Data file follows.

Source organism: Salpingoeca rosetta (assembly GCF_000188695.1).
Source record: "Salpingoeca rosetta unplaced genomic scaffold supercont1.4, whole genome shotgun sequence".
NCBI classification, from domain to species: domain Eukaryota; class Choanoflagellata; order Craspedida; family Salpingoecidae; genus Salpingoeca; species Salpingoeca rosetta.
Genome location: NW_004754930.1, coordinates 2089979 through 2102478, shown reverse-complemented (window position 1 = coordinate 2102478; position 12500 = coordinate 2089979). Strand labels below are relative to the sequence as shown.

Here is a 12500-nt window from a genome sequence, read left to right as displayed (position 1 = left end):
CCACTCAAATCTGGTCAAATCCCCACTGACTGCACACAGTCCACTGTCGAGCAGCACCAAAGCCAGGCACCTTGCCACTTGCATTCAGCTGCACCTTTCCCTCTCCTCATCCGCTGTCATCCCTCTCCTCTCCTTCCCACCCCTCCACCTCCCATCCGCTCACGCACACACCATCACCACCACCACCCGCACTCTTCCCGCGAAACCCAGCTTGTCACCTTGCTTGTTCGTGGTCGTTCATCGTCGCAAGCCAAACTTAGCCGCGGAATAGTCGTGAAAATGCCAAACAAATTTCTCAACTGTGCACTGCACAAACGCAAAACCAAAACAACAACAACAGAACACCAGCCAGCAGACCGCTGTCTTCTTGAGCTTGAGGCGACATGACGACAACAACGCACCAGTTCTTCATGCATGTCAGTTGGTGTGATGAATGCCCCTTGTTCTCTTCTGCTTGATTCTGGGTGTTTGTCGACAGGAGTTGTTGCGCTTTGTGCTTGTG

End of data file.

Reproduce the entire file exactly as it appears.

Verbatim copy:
Source organism: Salpingoeca rosetta (assembly GCF_000188695.1).
Source record: "Salpingoeca rosetta unplaced genomic scaffold supercont1.4, whole genome shotgun sequence".
NCBI classification, from domain to species: domain Eukaryota; class Choanoflagellata; order Craspedida; family Salpingoecidae; genus Salpingoeca; species Salpingoeca rosetta.
Genome location: NW_004754930.1, coordinates 2089979 through 2102478, shown reverse-complemented (window position 1 = coordinate 2102478; position 12500 = coordinate 2089979). Strand labels below are relative to the sequence as shown.

Here is a 12500-nt window from a genome sequence, read left to right as displayed (position 1 = left end):
CCACTCAAATCTGGTCAAATCCCCACTGACTGCACACAGTCCACTGTCGAGCAGCACCAAAGCCAGGCACCTTGCCACTTGCATTCAGCTGCACCTTTCCCTCTCCTCATCCGCTGTCATCCCTCTCCTCTCCTTCCCACCCCTCCACCTCCCATCCGCTCACGCACACACCATCACCACCACCACCCGCACTCTTCCCGCGAAACCCAGCTTGTCACCTTGCTTGTTCGTGGTCGTTCATCGTCGCAAGCCAAACTTAGCCGCGGAATAGTCGTGAAAATGCCAAACAAATTTCTCAACTGTGCACTGCACAAACGCAAAACCAAAACAACAACAACAGAACACCAGCCAGCAGACCGCTGTCTTCTTGAGCTTGAGGCGACATGACGACAACAACGCACCAGTTCTTCATGCATGTCAGTTGGTGTGATGAATGCCCCTTGTTCTCTTCTGCTTGATTCTGGGTGTTTGTCGACAGGAGTTGTTGCGCTTTGTGCTTGTG